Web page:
The Real-Life Monsters of Scotland’s Jurassic Seas
Who needs the Loch Ness monster when you have Dearcmhara shawcrossi?
Concept drawing of Dearcmhara shawcrossi. Image: paleoartist Todd Marshall.
The Loch Ness monster ranks among the most famous cryptid legends in the world, attracting upwards of a million tourists a year to Scotland's famous lake. But as it turns out, Scotland was once home to a magnificent diversity of aquatic predators that put Nessie to shame.
"There's no need to come up with tall tales about fake sea monsters that live today," Steve Brusatte, a paleontologist at the University of Edinburgh, told me. "There were sea monsters that used to live hundreds of millions of years ago, and they lived right here in Scotland. And they were even larger and more spectacular than any rumor of Nessie!"
Indeed, in a study published today in The Scottish Journal of Geology, Brusatte and his colleagues have analyzed a wealth of ichthyosaur fossils from the Isle of Skye, including a new species dubbed Dearcmhara shawcrossi (more on this unique name later). Ichthyosaurs were magnificent, dolphin-like predators that thrived in the warm Scottish seas of the Middle Jurassic.
"Amazingly, our paper is the first paper of any kind on Scottish ichthyosaurs, and the new species Dearcmhara is the first uniquely Scottish marine reptile that has been studied in detail and given a name," Brusatte said.
One of the major reasons why there has been such a dearth of scientific literature on Scotland's abundance of fossils is because these specimens tend to end up in private markets. "[P]rivate collectors are a critical part of our science," Brusatte told me, "but we need to work together."
"It's always a huge shame when an important fossil is sold or disappears into a private collection," he said. "This means that the fossil is essentially lost to science—it can't be studied and isn't guaranteed to be conserved. This kind of thing happens everywhere, but it has been a particular problem in Scotland."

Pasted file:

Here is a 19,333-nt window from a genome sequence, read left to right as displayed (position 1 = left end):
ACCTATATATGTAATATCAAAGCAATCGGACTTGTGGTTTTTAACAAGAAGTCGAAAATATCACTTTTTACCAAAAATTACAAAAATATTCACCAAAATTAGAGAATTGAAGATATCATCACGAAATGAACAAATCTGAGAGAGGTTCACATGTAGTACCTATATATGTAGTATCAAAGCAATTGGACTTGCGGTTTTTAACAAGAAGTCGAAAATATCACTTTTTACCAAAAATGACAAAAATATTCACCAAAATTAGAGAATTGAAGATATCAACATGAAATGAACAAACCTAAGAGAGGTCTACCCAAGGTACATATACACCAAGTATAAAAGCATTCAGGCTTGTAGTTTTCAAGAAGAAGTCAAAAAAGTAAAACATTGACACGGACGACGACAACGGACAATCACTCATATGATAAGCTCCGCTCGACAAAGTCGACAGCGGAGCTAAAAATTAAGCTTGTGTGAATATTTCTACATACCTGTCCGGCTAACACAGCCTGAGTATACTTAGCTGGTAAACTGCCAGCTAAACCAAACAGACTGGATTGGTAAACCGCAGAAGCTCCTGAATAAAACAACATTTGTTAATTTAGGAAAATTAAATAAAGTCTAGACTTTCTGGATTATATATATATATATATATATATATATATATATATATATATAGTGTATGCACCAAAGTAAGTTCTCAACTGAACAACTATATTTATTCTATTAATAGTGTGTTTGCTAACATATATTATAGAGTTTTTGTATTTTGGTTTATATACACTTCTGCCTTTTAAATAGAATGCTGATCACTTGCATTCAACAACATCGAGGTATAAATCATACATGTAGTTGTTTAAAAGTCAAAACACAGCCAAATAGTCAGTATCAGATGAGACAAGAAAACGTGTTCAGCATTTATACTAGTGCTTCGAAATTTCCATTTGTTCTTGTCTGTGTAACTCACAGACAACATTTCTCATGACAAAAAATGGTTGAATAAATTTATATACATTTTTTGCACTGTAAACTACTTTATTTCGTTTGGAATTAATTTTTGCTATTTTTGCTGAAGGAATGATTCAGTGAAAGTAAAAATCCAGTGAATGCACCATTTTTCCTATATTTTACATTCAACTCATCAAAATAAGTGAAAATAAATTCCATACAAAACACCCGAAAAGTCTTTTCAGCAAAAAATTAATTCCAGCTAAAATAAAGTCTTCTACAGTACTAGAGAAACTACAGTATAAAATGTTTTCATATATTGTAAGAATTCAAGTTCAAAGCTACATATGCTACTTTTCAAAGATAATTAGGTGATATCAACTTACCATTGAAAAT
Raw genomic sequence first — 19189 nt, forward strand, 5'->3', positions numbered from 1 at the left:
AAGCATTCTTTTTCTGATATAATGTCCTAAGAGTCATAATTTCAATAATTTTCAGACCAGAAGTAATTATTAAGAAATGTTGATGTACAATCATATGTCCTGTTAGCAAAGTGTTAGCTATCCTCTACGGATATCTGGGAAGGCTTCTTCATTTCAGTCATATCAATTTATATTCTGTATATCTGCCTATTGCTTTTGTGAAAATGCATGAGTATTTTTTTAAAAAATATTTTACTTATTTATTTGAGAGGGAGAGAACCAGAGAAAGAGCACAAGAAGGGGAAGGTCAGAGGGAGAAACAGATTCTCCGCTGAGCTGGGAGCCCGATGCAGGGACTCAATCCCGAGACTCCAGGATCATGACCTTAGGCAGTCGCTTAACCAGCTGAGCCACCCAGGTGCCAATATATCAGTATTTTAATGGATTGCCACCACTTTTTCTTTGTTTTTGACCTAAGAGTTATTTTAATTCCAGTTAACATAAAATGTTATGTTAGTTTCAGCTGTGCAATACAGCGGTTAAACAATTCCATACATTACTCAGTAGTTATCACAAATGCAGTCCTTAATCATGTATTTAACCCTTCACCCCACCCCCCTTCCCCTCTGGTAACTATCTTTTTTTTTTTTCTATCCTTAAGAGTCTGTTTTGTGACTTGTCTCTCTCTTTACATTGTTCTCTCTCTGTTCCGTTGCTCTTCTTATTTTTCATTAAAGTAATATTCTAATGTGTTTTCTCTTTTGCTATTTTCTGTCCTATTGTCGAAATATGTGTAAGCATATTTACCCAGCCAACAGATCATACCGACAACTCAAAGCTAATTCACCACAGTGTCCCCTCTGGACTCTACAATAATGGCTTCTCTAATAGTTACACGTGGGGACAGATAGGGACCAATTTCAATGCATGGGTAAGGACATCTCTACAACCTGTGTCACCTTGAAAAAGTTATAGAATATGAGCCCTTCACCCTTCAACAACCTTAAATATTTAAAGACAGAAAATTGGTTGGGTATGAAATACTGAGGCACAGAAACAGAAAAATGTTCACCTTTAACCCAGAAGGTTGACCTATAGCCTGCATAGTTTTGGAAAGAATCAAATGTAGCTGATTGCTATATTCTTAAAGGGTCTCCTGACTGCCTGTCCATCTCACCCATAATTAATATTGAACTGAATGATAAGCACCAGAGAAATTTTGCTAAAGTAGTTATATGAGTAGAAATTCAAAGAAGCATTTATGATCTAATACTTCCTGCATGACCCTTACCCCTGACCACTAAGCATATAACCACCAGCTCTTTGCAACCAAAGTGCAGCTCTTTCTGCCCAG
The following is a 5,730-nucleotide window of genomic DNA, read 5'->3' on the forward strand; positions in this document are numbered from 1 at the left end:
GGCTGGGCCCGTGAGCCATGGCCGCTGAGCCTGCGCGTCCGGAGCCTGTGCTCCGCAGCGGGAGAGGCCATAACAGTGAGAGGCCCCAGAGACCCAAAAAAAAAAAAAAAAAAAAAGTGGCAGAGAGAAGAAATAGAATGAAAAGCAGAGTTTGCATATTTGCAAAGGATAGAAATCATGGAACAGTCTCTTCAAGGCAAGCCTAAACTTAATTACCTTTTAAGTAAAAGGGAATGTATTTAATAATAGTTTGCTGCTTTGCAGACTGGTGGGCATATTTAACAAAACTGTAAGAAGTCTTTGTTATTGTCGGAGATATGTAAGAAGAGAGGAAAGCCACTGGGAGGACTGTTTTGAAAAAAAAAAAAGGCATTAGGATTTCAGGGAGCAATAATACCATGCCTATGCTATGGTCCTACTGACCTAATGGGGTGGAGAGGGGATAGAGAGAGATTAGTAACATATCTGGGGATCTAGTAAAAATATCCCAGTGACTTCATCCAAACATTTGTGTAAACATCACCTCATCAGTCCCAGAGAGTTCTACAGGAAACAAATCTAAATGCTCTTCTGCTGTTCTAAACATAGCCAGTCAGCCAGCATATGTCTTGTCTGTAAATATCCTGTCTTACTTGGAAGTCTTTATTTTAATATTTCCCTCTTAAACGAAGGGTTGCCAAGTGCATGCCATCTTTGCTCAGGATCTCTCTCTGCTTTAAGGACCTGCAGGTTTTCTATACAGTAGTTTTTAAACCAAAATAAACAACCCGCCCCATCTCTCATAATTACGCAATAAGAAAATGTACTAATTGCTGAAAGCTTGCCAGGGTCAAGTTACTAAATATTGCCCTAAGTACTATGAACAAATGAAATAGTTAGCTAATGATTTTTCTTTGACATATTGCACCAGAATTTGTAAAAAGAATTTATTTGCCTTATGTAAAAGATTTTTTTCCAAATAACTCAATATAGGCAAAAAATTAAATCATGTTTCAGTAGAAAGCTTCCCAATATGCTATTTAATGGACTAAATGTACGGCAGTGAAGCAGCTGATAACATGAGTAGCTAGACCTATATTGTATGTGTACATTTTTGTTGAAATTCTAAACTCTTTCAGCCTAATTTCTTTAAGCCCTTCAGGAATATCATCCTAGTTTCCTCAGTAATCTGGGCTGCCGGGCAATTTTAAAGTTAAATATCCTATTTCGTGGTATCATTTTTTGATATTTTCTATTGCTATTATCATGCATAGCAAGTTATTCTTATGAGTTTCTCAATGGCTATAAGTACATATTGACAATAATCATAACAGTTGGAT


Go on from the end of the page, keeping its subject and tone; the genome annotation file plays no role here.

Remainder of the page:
The issue is doubly frustrating because Scotland happens to preserve fossils from one of the most intriguing and under-represented periods in evolutionary history: the Middle Jurassic, which ran from 180 to 160 million years ago. According to Brusatte, it is among the most poorly sampled eras in the fossil record.
"It's just dumb luck," he explained. "[By] sheer chance few fossils were preserved from that time. And this is a great shame because it seems to have been a really interesting time in reptile evolution."
That's why it's so vital to keep Scottish fossils in the public sphere—these specimens are not only time capsule's to Scotland's past, but they are essential in building a larger picture of the Middle Jurassic world on a global level.
"Scotland, of all places, has one of the best Middle Jurassic fossil records of reptiles from anywhere in the world," Brusatte said. "So Scotland is a one-of-a-kind window on this dark period of reptile history."
The problem is incentivizing amateur fossil hunters to donate specimens to scientific institutions instead of selling them into private collections. And that's what makes the discovery and analysis of the new species Dearcmhara shawcrossi such a great success story.
The fossil was found by amateur collector Brian Shawcross, who recognized its scientific value and donated it to the Hunterian Museum in Glasgow. Grateful for the important contribution, the research team named the animal Dearcmhara shawcrossi, Scotland's first uniquely Scottish ichthyosaur, after Shawcross.
"If it wasn't for Brian both finding and donating the specimen, we would never know that this unique new species ever existed," Brusatte said. "We hope this is a story that encourages other collectors. There is great stuff out there in Scotland, and if you follow the laws and find new material and want to work with scientists, we are very happy to work with you. If you donate what you find to a museum and it's new, we'll even promise to name it after you!"
Hopefully, the discovery and naming of Dearcmhara shawcrossi will inspire other collectors to do right by the fossils they find. There's no question that it's tempting to sell fossils privately or keep them for oneself. As a dinophile who grew up next to the fossil-rich Albertan badlands, it's an impulse I can definitely relate to, as can Brusatte.
"I collected fossils when I was young," he said, "and let's face it, some fossils are really gorgeous. You get attached to them. When you find them, you don't want to let them go."
"But this one was so important, and Brian realized that, and he did a great thing by donating it," he continued. "He could have sold it and made a few bucks, but I think having a new species of 170 million year old marine reptile named after you is better than a little money anyday!"